New pathogenic variants in COQ4 cause ataxia and neurodevelopmental disorder without detectable CoQ10 deficiency in muscle or skin fibroblasts

Serena Mero, Leonardo Salviati, Vincenzo Leuzzi, Anna Rubegni, Cristina Calderan, Francesca Nardecchia, Daniele Galatolo, Maria Andrea Desbats, Valentina Naef, Federica Gemignani, Maria Novelli, Alessandra Tessa, Roberta Battini, Filippo M. Santorelli, Maria Marchese

Research output: Contribution to journalArticlepeer-review

Abstract

COQ4 is a component of an enzyme complex involved in the biosynthesis of coenzyme Q10 (CoQ10), a molecule with primary importance in cell metabolism. Mutations in the COQ4 gene are responsible for mitochondrial diseases showing heterogeneous age at onset, clinical presentations and association with CoQ10 deficiency. We herein expand the phenotypic and genetic spectrum of COQ4-related diseases, by reporting two patients harboring bi-allelic variants but not showing CoQ10 deficiency. One patient was found to harbor compound heterozygous mutations (specifically, c.577C>T/p.Pro193Ser and the previously reported c.718C>T/p.Arg240Cys) associated with progressive spasticity, while the other harbored two novel missense (c.284G>A/p.Gly95Asp and c.305G>A/p.Arg102His) associated with a neurodevelopmental disorder. Both patients presented motor impairment and ataxia. To further understand the role of COQ4, we performed functional studies in patient-derived fibroblasts, yeast and “crispant” zebrafish larvae. Micro-oxygraphy showed impaired oxygen consumption rates in one patient, while yeast complementation assays showed that all the mutations were presumably disease related. Moreover, characterization of the coq4 F0 CRISPR zebrafish line showed motor defects and cell reduction in a specific area of the hindbrain, a region reminiscent of the human cerebellum. Our expanded phenotype associated with COQ4 mutations allowed us to investigate, for the first time, the role of COQ4 in brain development in vivo.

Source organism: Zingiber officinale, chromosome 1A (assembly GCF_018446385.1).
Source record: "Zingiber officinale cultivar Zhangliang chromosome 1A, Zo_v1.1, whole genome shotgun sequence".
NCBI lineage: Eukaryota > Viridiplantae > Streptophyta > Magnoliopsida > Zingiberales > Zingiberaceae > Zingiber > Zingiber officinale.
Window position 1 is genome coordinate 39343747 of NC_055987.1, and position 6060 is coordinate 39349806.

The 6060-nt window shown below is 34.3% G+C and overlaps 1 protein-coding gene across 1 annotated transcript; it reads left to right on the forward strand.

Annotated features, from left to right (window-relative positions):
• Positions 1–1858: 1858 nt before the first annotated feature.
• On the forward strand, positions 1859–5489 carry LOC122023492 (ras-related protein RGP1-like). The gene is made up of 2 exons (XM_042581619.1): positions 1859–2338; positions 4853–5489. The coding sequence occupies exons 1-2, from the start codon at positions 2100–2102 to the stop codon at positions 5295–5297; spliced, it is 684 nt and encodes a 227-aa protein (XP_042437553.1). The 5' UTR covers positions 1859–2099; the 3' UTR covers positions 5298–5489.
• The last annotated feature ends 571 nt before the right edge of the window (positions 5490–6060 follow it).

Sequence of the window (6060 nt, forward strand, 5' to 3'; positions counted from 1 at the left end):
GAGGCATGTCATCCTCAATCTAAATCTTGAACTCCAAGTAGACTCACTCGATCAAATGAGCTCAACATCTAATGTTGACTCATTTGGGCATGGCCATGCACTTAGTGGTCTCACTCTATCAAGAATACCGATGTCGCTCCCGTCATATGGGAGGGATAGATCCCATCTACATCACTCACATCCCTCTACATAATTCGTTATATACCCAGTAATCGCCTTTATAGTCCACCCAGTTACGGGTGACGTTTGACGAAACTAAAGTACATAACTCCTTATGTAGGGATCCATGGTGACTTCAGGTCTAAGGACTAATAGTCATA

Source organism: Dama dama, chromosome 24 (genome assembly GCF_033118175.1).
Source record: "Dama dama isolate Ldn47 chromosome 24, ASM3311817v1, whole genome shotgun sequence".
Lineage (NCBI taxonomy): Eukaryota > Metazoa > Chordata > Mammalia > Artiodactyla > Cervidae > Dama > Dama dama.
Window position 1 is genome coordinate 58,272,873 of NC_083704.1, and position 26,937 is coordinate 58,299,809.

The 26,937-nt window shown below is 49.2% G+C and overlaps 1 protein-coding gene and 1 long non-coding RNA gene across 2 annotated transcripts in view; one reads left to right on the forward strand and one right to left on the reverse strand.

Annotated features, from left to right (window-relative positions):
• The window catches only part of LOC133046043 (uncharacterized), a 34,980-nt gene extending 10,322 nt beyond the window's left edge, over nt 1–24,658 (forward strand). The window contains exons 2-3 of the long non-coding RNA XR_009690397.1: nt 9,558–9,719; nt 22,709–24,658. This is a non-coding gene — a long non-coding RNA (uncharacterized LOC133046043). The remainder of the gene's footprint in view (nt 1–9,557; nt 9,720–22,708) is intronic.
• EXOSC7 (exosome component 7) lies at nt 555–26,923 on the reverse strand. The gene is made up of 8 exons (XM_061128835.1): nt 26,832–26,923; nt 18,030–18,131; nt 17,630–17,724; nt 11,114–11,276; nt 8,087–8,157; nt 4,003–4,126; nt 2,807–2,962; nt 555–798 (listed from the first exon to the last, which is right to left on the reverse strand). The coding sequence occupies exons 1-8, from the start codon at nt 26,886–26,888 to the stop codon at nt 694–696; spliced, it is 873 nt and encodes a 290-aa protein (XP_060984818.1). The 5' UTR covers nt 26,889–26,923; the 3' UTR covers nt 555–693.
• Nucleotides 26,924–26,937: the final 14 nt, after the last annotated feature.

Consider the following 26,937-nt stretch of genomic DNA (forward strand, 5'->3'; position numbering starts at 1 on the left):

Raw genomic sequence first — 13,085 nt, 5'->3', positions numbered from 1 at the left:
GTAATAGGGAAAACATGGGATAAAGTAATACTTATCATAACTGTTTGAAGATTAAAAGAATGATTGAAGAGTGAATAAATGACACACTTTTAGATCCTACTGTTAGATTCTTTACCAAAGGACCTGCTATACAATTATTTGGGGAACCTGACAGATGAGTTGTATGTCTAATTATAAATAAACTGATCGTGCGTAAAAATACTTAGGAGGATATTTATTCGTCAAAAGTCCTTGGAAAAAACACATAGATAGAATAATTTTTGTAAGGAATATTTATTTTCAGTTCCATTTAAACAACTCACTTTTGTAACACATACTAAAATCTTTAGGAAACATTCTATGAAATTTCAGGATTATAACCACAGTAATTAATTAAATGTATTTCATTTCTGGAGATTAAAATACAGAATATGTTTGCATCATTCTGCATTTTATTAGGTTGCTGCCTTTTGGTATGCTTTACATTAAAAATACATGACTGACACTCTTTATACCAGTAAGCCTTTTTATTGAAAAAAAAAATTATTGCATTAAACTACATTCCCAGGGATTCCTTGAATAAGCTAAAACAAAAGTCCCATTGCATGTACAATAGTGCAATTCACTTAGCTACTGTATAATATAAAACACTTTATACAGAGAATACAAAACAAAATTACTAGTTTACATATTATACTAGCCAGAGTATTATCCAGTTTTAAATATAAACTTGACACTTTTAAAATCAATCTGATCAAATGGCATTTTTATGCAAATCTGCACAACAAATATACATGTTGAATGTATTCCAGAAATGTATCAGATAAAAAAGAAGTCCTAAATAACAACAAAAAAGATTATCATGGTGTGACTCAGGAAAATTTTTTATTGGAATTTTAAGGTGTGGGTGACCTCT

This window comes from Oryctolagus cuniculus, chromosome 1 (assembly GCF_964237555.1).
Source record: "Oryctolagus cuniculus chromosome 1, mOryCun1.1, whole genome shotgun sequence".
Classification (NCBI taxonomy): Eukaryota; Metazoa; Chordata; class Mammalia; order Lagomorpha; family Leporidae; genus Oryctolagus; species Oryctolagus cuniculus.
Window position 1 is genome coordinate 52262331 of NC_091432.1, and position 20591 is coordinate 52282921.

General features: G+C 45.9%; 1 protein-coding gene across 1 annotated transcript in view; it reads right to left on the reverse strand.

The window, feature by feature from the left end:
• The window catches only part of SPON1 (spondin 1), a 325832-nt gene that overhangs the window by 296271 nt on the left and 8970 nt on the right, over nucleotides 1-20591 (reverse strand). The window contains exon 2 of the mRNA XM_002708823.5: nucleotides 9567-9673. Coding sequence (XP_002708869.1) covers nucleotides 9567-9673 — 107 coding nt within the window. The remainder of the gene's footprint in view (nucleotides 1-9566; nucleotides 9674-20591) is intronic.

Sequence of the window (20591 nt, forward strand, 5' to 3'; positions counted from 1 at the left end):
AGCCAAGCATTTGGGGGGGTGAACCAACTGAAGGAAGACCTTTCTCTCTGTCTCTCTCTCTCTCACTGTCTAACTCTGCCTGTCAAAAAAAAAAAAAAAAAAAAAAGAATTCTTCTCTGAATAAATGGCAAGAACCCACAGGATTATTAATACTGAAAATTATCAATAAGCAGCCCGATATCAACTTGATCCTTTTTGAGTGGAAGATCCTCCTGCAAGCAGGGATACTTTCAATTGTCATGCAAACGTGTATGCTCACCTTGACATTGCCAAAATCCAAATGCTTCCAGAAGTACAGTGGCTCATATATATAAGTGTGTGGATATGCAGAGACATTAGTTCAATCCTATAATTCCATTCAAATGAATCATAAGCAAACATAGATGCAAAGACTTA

Original languageEnglish
Pages (from-to)3381-3389
Number of pages9
JournalJournal of Neurology
Volume268
Issue number9
DOIs
Publication statusPublished - Sep 2021

Keywords

  • Ataxia
  • Cas9
  • COQ4
  • CRISPR
  • Yeast complementation assay
  • Zebrafish

ASJC Scopus subject areas

  • Neurology
  • Clinical Neurology

Fingerprint

Dive into the research topics of 'New pathogenic variants in COQ4 cause ataxia and neurodevelopmental disorder without detectable CoQ<sub>10</sub> deficiency in muscle or skin fibroblasts'. Together they form a unique fingerprint.

Cite this